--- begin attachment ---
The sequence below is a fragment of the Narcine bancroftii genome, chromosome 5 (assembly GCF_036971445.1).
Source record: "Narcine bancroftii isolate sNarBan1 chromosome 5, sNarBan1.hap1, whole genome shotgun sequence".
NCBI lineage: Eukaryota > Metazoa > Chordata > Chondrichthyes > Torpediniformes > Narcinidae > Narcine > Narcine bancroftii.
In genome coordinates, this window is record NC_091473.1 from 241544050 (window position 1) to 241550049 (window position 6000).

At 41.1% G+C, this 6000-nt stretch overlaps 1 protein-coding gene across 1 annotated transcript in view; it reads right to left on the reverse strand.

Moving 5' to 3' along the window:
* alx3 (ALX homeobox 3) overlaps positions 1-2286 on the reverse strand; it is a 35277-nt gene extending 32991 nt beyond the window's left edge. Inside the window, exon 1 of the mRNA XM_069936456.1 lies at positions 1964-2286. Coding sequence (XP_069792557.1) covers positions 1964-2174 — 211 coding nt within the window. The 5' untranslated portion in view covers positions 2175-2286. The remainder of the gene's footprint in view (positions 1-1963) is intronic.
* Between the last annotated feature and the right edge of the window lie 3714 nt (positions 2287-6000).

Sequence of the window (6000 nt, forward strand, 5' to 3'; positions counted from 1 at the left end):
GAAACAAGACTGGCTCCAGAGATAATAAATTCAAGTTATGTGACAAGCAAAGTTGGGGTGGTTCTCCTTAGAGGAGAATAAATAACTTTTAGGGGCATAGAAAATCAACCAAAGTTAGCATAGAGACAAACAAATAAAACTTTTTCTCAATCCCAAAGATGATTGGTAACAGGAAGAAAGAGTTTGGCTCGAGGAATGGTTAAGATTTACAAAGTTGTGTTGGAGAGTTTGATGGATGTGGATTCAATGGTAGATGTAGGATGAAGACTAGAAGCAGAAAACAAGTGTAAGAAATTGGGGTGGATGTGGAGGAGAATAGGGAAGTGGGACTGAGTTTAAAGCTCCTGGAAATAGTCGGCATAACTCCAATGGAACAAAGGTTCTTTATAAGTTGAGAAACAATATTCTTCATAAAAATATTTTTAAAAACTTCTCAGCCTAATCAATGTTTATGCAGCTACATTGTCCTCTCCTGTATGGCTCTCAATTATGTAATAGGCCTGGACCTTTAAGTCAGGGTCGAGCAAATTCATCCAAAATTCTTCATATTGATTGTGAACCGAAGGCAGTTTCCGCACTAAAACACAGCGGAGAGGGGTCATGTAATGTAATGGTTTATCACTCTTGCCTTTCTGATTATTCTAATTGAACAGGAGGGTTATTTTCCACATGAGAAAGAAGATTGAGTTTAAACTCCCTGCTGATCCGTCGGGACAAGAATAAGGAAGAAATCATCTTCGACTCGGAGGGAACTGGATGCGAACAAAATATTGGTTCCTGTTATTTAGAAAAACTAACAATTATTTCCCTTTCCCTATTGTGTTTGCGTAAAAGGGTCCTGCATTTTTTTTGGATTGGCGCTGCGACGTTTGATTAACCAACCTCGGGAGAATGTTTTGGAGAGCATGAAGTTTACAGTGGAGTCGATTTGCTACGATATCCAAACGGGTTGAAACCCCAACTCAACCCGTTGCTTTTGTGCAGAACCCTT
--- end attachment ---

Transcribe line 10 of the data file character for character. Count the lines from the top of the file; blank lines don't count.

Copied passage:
GAAACAAGACTGGCTCCAGAGATAATAAATTCAAGTTATGTGACAAGCAAAGTTGGGGTGGTTCTCCTTAGAGGAGAATAAATAACTTTTAGGGGCATAGAAAATCAACCAAAGTTAGCATAGAGACAAACAAATAAAACTTTTTCTCAATCCCAAAGATGATTGGTAACAGGAAGAAAGAGTTTGGCTCGAGGAATGGTTAAGATTTACAAAGTTGTGTTGGAGAGTTTGATGGATGTGGATTCAATGGTAGATGTAGGATGAAGACTAGAAGCAGAAAACAAGTGTAAGAAATTGGGGTGGATGTGGAGGAGAATAGGGAAGTGGGACTGAGTTTAAAGCTCCTGGAAATAGTCGGCATAACTCCAATGGAACAAAGGTTCTTTATAAGTTGAGAAACAATATTCTTCATAAAAATATTTTTAAAAACTTCTCAGCCTAATCAATGTTTATGCAGCTACATTGTCCTCTCCTGTATGGCTCTCAATTATGTAATAGGCCTGGACCTTTAAGTCAGGGTCGAGCAAATTCATCCAAAATTCTTCATATTGATTGTGAACCGAAGGCAGTTTCCGCACTAAAACACAGCGGAGAGGGGTCATGTAATGTAATGGTTTATCACTCTTGCCTTTCTGATTATTCTAATTGAACAGGAGGGTTATTTTCCACATGAGAAAGAAGATTGAGTTTAAACTCCCTGCTGATCCGTCGGGACAAGAATAAGGAAGAAATCATCTTCGACTCGGAGGGAACTGGATGCGAACAAAATATTGGTTCCTGTTATTTAGAAAAACTAACAATTATTTCCCTTTCCCTATTGTGTTTGCGTAAAAGGGTCCTGCATTTTTTTTGGATTGGCGCTGCGACGTTTGATTAACCAACCTCGGGAGAATGTTTTGGAGAGCATGAAGTTTACAGTGGAGTCGATTTGCTACGATATCCAAACGGGTTGAAACCCCAACTCAACCCGTTGCTTTTGTGCAGAACCCTT